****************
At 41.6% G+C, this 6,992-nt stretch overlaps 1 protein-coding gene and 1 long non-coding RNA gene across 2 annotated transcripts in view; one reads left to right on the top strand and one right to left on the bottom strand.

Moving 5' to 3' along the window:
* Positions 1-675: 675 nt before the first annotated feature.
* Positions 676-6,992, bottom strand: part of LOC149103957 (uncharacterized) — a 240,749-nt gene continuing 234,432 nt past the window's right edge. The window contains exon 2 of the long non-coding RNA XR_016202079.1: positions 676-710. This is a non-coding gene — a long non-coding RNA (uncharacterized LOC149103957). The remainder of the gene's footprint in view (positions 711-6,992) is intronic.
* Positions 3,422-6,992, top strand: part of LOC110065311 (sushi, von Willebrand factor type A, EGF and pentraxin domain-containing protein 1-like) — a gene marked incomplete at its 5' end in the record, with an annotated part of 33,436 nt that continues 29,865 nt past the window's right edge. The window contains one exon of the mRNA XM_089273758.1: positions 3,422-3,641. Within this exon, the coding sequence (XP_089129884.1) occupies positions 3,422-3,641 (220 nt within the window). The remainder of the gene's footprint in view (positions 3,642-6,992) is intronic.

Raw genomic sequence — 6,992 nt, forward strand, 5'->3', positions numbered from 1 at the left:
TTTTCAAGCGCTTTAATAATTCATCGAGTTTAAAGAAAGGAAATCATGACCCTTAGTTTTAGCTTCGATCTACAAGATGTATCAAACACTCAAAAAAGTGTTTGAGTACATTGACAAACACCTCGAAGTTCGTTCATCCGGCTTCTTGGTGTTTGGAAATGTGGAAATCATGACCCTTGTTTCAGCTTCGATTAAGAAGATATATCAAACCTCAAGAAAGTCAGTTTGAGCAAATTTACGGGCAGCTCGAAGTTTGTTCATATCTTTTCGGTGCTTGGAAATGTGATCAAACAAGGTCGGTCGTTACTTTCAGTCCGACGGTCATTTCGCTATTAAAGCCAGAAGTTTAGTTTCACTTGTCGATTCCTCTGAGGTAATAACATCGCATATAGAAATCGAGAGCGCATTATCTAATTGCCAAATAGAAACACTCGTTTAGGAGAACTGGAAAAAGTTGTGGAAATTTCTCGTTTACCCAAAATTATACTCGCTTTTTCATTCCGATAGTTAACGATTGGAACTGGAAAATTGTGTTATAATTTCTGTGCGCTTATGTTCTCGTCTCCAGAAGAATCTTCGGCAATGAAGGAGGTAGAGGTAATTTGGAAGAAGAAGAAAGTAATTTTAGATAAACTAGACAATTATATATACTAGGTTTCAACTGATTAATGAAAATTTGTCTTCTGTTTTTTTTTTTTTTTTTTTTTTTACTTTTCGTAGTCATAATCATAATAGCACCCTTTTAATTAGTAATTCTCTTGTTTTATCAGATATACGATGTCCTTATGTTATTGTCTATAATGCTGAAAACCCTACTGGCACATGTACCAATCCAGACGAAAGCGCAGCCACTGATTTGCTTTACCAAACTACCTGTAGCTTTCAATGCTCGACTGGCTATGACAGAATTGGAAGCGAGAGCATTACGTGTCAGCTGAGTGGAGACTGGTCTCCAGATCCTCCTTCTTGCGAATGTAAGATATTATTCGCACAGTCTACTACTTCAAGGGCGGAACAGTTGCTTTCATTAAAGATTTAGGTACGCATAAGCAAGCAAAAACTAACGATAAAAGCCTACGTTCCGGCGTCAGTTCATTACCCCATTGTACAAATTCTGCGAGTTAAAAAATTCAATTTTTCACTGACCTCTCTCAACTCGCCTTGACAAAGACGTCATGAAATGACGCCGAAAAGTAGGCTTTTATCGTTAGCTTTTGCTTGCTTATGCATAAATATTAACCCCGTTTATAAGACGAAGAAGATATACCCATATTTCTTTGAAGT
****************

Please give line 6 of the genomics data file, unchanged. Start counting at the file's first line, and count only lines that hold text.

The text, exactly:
Raw genomic sequence — 6,992 nt, forward strand, 5'->3', positions numbered from 1 at the left: